10. Using the RegEx Tool

Overview

In this lesson, we learn how to use the RegEx tool and apply it to a common data manipulation task.

To explore more Kubicle data literacy subjects, please refer to our full library.

Summary

  1. Lesson Goal (00:09)

    In this lesson, we'll apply a regular expression to our postal code data set.

  2. Extract Area and District Portion of the Postal Code (00:17)

    We’ll connect a RegEx tool and choose the Address field as the column to parse. We’ll then enter the code we developed in the previous lesson:

    ([A-Z]([0-9]{1,2}[A-Z]{0,1}|[A-Z]([0-9]{1,2}[A-Z]{0,1})))

    We’ll then leave the case insensitive box checked.

    Next, we need to choose the Output method. We’ll select Parse, since we are just trying to pull out the area and district information. This results in three columns – one for the entire code, and separate columns for each subexpression.

  3. Combine Address Info with Postcode File (02:39)

    We’ll bring down an Input Data tool and connect it to the Postcode district look up file. We’ll then use a Join tool to merge the workstreams, joining on the RegExOut1 and Postcode district fields. We’ll connect a Select tool to remove unnecessary fields, and a Browse tool to view the results.

  4. View Results (03:33)

    All of the address from our original dataset have now been matched up with district and area information.

Transcript

In the previous lesson, we looked at the format of a Regular Expression.

In this lesson, we'll apply that expression to our postal code data set.

In the preview window, we can see that each customer has a one line address and postcode.

The area and district, is the first part of the postcode.

However, it could be three or four characters long and not necessarily indicated by a space.

Using a simple filter or formula will not work here, we need to use RegEx.

From the parse tab on the Tools palette, will connect a RegEx Tool to our workflow.

First, we need to identify the field that we wish to parse, in this case, the address field.

If we click the plus symbol next to the regular expression box, we can see there are several choices for more standard expressions.

However, we're looking for something quite specific.

We'll paste in the expression that we created in the previous lesson.

This expression can be found in the lesson summary below the video.

We haven't differentiated between upper and lowercase characters in our expression, so we'll leave the case insensitive toggle selected.

As you become more adapt at coding regular expressions, you may realize that the expression that we've proposed could be improved.

For example, as a rule, the first letter of a UK postcode will not include Q, V, or X.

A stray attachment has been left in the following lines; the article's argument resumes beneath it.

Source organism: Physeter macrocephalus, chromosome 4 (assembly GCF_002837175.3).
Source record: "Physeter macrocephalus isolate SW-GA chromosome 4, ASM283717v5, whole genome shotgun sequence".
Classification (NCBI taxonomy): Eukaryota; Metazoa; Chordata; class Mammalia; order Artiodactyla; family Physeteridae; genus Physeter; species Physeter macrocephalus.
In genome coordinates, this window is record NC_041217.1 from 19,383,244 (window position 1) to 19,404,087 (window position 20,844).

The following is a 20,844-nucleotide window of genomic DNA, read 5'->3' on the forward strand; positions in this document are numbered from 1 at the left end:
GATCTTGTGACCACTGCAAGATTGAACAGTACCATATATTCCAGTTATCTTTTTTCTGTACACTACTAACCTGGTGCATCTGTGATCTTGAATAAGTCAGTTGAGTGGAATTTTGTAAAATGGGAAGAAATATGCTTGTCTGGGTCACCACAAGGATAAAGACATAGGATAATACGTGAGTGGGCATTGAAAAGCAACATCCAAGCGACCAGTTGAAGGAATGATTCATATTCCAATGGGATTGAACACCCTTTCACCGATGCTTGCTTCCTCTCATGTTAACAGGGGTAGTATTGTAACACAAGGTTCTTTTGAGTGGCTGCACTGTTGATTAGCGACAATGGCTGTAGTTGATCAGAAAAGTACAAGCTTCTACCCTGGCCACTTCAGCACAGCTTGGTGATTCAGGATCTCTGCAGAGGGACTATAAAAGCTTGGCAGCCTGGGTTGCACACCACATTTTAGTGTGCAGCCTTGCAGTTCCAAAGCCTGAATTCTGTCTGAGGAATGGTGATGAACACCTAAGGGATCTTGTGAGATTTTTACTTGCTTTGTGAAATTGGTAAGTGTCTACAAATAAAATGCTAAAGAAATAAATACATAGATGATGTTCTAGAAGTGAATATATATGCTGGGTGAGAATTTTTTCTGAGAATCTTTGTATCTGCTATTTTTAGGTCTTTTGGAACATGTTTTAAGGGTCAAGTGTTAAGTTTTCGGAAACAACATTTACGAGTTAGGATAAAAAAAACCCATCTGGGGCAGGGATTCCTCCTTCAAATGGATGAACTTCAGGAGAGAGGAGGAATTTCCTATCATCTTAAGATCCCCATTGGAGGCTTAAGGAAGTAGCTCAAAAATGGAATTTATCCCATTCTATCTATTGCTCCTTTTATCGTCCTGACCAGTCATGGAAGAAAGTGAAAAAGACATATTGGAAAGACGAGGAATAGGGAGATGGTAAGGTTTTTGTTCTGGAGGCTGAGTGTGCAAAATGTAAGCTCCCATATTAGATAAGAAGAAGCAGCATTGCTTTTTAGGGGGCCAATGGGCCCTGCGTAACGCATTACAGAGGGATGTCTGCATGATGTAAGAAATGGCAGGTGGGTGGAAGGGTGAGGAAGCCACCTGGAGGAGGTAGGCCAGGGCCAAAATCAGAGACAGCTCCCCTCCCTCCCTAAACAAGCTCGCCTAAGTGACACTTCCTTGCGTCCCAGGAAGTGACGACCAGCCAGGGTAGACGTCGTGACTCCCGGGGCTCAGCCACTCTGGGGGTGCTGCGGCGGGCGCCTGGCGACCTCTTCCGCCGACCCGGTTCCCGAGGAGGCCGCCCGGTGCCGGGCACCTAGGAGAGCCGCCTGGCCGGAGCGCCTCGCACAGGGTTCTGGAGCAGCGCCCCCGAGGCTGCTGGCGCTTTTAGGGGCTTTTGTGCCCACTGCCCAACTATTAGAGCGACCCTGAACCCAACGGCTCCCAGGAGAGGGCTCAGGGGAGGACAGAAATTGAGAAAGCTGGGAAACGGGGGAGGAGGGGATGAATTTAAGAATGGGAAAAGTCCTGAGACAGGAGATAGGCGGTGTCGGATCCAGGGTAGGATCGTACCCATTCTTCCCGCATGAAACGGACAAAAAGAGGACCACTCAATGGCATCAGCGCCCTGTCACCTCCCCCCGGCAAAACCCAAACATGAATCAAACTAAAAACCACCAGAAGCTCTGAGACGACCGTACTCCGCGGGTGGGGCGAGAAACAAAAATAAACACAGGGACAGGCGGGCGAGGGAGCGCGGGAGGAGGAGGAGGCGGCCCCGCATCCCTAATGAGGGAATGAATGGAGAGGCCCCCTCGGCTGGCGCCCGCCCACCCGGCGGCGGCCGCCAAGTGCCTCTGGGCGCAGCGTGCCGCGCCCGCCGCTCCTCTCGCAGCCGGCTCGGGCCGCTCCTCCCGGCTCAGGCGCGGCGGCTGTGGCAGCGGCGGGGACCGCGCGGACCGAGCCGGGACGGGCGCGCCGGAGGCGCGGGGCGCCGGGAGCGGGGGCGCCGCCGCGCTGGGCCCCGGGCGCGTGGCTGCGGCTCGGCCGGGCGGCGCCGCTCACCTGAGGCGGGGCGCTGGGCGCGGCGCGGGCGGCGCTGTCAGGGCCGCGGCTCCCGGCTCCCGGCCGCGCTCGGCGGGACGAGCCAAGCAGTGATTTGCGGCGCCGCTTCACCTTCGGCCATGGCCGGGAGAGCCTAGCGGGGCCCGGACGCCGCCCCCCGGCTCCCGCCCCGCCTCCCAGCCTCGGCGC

If this was a professional assignment, we might want to amend our expression so that those letters are excluded from our search. Similar rules apply to other parts of the postcode, so the expression could be more refined.

For now however, we'll continue with our simplified version.

For the output method, we would like to parse the data.

You can see that there are other options available, which we'll discuss in the next lesson.

Will now run the workflow.

In the results window, we can see that there are three new columns.

This is because ultrix generates a new column for our entire expression and any sub elements.

In this case, we're only concerned with the output from the entire expression, so we'll focus on that going forward.

Now that we've separated out the area and district part of the postcode, we'll cross reference this data with our postcode district file.

We'll bring a new input data tool onto the canvas, and import the postcode district file.

We'll use a joint tool to connect these two data sets.

We'll match the postcode districts from the postcode district file with the principal output from the regular expression RegEx1 Will connect a select tool to the J node, and choose which fields to bring forward.

We'll deselect the RegEx outputs.

We'll also connect a browse tool, and run the workflow.

We can see that each of the addresses has been matched up with a district and area information and is now ready for our sales team.

We'll quickly run through what we've accomplished in this lesson. First, we use a RegEx Tool to extract the area and district portion of the postcode.

We then use the join tool to combine our address information with our postcode district file.

Finally, we attached select and browse tools to view our information including area, district and country name.

In the next lesson, we'll look at some of the other functions available in the RegEx Tool.

Data Manipulation
Finding and Replacing Data

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